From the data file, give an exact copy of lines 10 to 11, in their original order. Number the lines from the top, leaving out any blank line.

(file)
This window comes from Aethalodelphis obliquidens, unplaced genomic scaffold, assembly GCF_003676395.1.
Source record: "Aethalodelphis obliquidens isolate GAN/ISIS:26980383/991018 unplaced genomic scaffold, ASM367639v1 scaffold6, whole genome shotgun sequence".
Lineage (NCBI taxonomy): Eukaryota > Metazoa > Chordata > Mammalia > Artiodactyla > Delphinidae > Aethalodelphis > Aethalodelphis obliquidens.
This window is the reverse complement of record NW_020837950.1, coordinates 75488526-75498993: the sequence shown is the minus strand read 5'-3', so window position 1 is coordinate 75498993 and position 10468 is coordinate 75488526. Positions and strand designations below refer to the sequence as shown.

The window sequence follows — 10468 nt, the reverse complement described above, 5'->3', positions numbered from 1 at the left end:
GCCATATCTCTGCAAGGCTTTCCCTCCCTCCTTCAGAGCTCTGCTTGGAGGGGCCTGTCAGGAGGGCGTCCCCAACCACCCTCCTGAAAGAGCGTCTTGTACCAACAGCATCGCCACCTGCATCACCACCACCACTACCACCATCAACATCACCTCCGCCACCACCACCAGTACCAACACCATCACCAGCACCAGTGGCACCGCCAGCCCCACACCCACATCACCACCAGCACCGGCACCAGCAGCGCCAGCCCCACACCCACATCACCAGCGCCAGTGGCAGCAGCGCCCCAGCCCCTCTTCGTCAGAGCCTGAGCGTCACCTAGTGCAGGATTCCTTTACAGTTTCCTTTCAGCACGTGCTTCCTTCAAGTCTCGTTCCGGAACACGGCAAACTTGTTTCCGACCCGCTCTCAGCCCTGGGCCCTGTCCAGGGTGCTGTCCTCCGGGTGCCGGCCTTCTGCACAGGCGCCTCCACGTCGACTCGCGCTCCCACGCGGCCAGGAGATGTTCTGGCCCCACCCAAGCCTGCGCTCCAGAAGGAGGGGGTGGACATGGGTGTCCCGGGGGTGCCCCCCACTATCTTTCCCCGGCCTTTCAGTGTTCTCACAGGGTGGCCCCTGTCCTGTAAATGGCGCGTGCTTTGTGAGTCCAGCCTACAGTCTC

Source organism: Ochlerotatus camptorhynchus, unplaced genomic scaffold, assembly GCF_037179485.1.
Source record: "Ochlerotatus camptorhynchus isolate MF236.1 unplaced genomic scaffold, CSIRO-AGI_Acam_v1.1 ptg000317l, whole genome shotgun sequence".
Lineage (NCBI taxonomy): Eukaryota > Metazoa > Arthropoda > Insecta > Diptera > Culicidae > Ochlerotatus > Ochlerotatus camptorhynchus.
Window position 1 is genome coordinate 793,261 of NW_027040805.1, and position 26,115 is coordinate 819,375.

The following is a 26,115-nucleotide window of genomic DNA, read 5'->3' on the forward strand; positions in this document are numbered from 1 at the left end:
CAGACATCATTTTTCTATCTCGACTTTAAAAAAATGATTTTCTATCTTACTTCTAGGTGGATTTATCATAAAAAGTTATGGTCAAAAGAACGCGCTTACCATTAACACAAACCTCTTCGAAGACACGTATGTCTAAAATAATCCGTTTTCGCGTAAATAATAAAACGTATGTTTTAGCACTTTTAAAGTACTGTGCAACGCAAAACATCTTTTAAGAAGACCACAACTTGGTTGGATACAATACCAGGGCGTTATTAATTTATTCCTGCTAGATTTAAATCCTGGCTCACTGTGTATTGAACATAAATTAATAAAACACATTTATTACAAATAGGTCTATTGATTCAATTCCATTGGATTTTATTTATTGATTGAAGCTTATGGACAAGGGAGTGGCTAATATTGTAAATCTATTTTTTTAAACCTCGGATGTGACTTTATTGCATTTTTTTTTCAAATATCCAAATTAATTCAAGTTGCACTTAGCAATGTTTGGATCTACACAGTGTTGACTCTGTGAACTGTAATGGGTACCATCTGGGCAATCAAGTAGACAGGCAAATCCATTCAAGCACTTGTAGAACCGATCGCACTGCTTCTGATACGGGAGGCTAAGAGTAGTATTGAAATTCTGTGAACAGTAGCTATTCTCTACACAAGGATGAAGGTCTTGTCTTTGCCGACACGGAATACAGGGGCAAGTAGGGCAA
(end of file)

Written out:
Window position 1 is genome coordinate 793,261 of NW_027040805.1, and position 26,115 is coordinate 819,375.

The following is a 26,115-nucleotide window of genomic DNA, read 5'->3' on the forward strand; positions in this document are numbered from 1 at the left end: